Ask most football fans over the age, say, forty, and they’ll invariably tell you that football isn’t what it once was. And that’s undeniably true: the sport has changed in many ways, mostly for the better (look at the state of football culture in the 1980’s as a comparison, for example). But more than the changes, older fans lament that there’s now a disconnection between the sport and the fans. It’s a well-troped idea, but is it true? Below, we take a look at a few ways in which fans might actually feel closer to the sport than in the past.
A Full-Time Sport
In the olden days, football was a big thing, but it was only a national thing once a week – at 3 pm on Saturdays, which is when all the games were held. As soon as the match was over, you’d have to wait another week to get your football fix. Today that seems unthinkable: football, by and large, doesn’t stop. There are sometimes games five days a week, and even if there’s not, the rolling news ticker never stops anyway. It’s a full-time sport, rather than a part-time sport.
Football is also much more interactive than it used to be. Way back when, people would watch a game, go home, and then talk about it with their friends and family. Now, they can participate in any number of ways. They can give their views on the game on social media, or on a football phone-in, or create their own video with their views about the game. They can use sites like Sportsgambler.com to learn how to bet on the matches. They can play fantasy football, developing an interest in the sport beyond their own team. In other words: there’s a whole bunch of ways for people to exercise their love of the game.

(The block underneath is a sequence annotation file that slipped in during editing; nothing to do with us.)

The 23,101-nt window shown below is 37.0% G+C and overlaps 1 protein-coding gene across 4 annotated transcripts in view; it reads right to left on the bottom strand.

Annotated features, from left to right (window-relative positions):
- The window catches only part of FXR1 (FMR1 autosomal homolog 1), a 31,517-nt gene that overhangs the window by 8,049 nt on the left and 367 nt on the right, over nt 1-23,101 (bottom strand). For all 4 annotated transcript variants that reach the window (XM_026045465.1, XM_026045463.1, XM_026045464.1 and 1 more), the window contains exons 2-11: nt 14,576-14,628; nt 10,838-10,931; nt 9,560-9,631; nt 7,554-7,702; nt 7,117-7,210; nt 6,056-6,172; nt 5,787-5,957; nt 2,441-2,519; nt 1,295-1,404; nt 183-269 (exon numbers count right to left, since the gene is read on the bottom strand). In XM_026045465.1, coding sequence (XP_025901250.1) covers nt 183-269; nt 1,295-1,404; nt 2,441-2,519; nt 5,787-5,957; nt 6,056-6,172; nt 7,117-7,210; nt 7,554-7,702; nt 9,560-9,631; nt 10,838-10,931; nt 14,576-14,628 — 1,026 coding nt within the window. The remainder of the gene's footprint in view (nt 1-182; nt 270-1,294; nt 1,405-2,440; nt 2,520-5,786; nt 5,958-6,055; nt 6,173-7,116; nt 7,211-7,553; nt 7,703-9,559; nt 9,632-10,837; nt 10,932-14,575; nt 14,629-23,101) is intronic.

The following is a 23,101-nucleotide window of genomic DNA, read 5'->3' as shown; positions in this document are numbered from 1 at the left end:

Closer to the Players
Of all the charges levelled against modern football, it’s that footballers are too disconnected from regular fans. They say that, in the old days, players would get the bus with the fans to the ground. But let’s be real: that hasn’t been true since the 1950’s, and even when it was true, it wasn’t because the players loved talking with fans: it was because the owners kept all the money for themselves. Now, fans can feel closer to the players, through social media. If you love a player, then you can send them a message via Twitter or Instagram. And actually, many players do see and respond to these messages! We don’t think players in the 70’s or 80’s were doing that.
It’s odd for any football fan to lament the “death of football,” when the sport actually seems to be in better health than ever. Football fans exist up, and down the country, more people than ever are going to games, and it receives more national coverage than the vast majority of other sports combined. We say, look to the future, and enjoy the game!